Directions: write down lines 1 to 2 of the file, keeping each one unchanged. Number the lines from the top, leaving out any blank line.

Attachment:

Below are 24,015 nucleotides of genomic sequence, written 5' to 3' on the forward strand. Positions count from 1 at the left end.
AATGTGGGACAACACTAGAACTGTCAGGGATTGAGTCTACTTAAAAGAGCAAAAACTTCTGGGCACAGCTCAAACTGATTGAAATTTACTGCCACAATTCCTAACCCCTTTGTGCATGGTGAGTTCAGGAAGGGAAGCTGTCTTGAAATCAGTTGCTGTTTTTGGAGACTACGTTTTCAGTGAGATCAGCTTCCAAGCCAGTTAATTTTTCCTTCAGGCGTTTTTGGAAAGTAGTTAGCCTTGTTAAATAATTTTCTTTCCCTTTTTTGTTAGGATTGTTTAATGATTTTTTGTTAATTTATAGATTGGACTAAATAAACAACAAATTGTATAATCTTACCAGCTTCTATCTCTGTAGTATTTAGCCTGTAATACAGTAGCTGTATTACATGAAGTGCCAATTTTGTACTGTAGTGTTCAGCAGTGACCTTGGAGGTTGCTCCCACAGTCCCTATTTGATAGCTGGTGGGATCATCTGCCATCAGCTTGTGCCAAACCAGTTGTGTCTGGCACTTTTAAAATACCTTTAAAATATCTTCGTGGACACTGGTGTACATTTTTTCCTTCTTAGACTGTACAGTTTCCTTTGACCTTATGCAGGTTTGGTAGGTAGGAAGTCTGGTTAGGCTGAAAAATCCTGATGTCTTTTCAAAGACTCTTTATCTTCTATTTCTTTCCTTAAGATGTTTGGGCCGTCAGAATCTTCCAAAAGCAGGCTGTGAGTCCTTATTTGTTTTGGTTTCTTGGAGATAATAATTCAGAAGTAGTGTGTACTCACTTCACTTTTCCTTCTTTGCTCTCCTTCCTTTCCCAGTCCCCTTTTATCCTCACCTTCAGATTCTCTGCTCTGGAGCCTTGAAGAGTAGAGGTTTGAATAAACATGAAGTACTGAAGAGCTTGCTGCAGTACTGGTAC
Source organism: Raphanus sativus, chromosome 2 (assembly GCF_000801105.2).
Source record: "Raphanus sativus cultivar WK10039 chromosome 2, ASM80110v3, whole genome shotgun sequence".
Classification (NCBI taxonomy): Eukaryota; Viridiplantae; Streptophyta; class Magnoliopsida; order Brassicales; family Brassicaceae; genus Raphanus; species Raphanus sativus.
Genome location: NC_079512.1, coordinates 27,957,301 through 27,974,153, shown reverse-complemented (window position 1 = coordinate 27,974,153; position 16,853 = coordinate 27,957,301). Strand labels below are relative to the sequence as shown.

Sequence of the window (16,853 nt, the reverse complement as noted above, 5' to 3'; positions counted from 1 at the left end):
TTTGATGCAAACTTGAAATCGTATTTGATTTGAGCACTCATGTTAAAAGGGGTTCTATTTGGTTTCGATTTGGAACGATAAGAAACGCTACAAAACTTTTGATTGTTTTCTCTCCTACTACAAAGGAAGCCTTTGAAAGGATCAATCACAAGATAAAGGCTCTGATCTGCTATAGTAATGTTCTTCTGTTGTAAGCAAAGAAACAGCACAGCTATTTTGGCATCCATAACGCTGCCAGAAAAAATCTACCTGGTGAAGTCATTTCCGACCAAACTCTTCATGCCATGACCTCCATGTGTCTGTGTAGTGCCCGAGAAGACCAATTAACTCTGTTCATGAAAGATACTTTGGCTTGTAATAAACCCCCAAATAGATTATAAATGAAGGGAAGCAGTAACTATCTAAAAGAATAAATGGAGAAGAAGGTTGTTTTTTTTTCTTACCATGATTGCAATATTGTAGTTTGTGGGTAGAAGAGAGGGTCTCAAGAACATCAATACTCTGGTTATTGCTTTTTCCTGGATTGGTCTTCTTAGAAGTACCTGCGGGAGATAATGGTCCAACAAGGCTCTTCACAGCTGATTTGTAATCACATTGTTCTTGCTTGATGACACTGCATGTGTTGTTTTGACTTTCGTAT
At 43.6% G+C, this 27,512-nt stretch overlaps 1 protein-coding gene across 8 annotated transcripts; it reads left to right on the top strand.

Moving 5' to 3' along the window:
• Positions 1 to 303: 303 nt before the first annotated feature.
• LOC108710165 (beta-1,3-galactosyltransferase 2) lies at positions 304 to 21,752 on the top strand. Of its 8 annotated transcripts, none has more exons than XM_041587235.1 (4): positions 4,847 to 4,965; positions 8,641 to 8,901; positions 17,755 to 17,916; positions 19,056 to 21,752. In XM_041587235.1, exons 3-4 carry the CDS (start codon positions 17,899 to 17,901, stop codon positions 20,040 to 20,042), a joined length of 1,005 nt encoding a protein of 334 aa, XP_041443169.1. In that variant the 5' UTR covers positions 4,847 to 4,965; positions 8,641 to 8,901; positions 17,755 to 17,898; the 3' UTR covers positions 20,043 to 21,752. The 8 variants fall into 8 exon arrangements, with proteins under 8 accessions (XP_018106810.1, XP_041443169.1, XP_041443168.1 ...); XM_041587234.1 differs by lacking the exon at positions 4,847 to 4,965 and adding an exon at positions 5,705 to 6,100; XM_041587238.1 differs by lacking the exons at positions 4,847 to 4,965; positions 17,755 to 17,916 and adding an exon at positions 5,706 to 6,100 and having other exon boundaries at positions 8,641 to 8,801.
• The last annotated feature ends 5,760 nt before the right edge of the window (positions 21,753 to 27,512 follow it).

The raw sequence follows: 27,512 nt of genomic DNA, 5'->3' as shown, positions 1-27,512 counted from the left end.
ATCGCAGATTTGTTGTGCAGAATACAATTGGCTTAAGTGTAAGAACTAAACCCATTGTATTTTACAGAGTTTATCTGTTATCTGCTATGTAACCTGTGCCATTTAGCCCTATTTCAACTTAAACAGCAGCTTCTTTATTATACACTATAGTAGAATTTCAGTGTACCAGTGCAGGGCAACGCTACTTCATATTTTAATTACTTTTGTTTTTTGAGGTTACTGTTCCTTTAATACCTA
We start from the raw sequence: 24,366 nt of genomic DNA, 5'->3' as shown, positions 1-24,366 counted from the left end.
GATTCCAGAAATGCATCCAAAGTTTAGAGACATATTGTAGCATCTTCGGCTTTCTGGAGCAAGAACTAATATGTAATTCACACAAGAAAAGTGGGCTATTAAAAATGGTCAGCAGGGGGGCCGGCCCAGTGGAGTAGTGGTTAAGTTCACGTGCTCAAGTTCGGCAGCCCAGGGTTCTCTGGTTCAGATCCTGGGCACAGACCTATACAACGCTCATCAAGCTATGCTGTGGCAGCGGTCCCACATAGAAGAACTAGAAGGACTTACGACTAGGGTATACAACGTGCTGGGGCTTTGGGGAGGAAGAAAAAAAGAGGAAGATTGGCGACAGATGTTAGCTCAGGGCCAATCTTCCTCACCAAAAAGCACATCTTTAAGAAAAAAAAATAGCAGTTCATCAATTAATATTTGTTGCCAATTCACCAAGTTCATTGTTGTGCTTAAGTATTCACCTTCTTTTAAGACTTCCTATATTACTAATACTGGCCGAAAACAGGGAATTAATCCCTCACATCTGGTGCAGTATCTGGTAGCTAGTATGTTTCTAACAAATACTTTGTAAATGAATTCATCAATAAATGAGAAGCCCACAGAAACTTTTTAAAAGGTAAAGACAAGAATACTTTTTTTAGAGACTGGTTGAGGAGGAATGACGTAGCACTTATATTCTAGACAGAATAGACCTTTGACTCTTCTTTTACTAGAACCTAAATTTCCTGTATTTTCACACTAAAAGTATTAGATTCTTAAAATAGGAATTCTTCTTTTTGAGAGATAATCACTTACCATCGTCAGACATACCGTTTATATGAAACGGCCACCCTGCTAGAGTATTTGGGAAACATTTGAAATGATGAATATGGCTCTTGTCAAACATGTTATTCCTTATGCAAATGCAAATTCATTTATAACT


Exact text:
Below are 24,015 nucleotides of genomic sequence, written 5' to 3' on the forward strand. Positions count from 1 at the left end.
AATGTGGGACAACACTAGAACTGTCAGGGATTGAGTCTACTTAAAAGAGCAAAAACTTCTGGGCACAGCTCAAACTGATTGAAATTTACTGCCACAATTCCTAACCCCTTTGTGCATGGTGAGTTCAGGAAGGGAAGCTGTCTTGAAATCAGTTGCTGTTTTTGGAGACTACGTTTTCAGTGAGATCAGCTTCCAAGCCAGTTAATTTTTCCTTCAGGCGTTTTTGGAAAGTAGTTAGCCTTGTTAAATAATTTTCTTTCCCTTTTTTGTTAGGATTGTTTAATGATTTTTTGTTAATTTATAGATTGGACTAAATAAACAACAAATTGTATAATCTTACCAGCTTCTATCTCTGTAGTATTTAGCCTGTAATACAGTAGCTGTATTACATGAAGTGCCAATTTTGTACTGTAGTGTTCAGCAGTGACCTTGGAGGTTGCTCCCACAGTCCCTATTTGATAGCTGGTGGGATCATCTGCCATCAGCTTGTGCCAAACCAGTTGTGTCTGGCACTTTTAAAATACCTTTAAAATATCTTCGTGGACACTGGTGTACATTTTTTCCTTCTTAGACTGTACAGTTTCCTTTGACCTTATGCAGGTTTGGTAGGTAGGAAGTCTGGTTAGGCTGAAAAATCCTGATGTCTTTTCAAAGACTCTTTATCTTCTATTTCTTTCCTTAAGATGTTTGGGCCGTCAGAATCTTCCAAAAGCAGGCTGTGAGTCCTTATTTGTTTTGGTTTCTTGGAGATAATAATTCAGAAGTAGTGTGTACTCACTTCACTTTTCCTTCTTTGCTCTCCTTCCTTTCCCAGTCCCCTTTTATCCTCACCTTCAGATTCTCTGCTCTGGAGCCTTGAAGAGTAGAGGTTTGAATAAACATGAAGTACTGAAGAGCTTGCTGCAGTACTGGTAC